Federico: You say that there were two clients that you were allowed to talk about with us, so I think it would be interesting to hear about the other client in the remaining time.
Igor Dejanović: The other client, I started working for them in 2017, so it’s now three years. It’s a non-profit organization called Open Law Library, based in the U.S. Area they’re working in is law. Their mission is to make laws available to all citizens. When I started working for them it was very strange to hear that in the U.S., it’s probably the same in most other countries, citizens, although they pay taxes and everything, they don’t have free access to laws. So if they want to know what applies to them when they are doing something they have to pay for it. The reason for that is relatively simple.
Igor Dejanović: In process of creating laws, you have drafting law, so you have the lawyers make some proposal. When you draft the law, that law passes through some kind of body that votes on that, and if it’s accepted it should be applied to the general document. It is called the Code, so it’s a sublimation of all the laws that are passed till this point in time. And the law they’re passing is like kind of diff or patch to this code. So it states like something, section X, Y that is changed to be read like this and there is some change to that section. It’s basically like a patch. Process of applying this patch to the code is called codification. And this process is manual and it’s very labor intensive.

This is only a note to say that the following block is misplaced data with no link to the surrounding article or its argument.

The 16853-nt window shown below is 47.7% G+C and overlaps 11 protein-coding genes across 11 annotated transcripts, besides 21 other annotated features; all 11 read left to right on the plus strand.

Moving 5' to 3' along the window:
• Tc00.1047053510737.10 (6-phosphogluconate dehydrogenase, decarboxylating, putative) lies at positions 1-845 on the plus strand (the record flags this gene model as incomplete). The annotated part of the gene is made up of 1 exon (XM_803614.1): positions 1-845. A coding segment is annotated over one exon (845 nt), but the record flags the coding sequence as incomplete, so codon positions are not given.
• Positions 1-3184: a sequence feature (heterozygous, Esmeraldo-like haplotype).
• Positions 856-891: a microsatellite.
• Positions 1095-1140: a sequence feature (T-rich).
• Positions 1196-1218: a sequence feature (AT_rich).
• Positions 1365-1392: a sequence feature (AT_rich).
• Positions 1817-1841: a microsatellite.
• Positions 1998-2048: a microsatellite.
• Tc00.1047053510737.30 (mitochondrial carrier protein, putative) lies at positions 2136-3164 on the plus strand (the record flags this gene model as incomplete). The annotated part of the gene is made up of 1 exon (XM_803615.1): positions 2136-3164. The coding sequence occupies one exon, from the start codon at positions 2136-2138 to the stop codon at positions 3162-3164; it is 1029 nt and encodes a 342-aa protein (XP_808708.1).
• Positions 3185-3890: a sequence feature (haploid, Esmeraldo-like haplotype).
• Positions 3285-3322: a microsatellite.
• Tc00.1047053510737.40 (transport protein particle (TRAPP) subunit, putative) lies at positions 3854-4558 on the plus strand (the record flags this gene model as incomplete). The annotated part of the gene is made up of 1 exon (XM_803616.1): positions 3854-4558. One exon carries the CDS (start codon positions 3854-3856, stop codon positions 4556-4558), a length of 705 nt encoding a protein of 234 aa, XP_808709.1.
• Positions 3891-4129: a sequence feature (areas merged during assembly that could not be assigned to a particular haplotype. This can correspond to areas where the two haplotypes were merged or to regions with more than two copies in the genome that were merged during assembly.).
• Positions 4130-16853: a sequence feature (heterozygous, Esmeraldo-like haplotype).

Igor Dejanović: The jurisdiction usually don’t have enough resources to do that and what they do is they outsource this job to the publishing companies. Publishing companies in return get a right to sell the code. The jurisdictions don’t provide this code online because the right to do that, to sell that has the publishing company. The whole process is very long usually when the law has passed the voting it takes like six or maybe more months to be applied to the code. The idea of Open Law Library is to make this process so automatic that the jurisdiction, the lawyer working in the jurisdiction can do that alone, the whole codification process, and that codification is done nearly in real time. So when the law pass the council it gets supplied to the code.
Federico: I can understand the steps that brought us to this situation but the result is bit dystopian. I hear about a similar company in Italy doing something similar. What they were also offering was like the possibility to see how a certain law looked like at the certain point in time. Like you had a slider you could say, since that day they changed it like that. Does also Open Law offers something similar?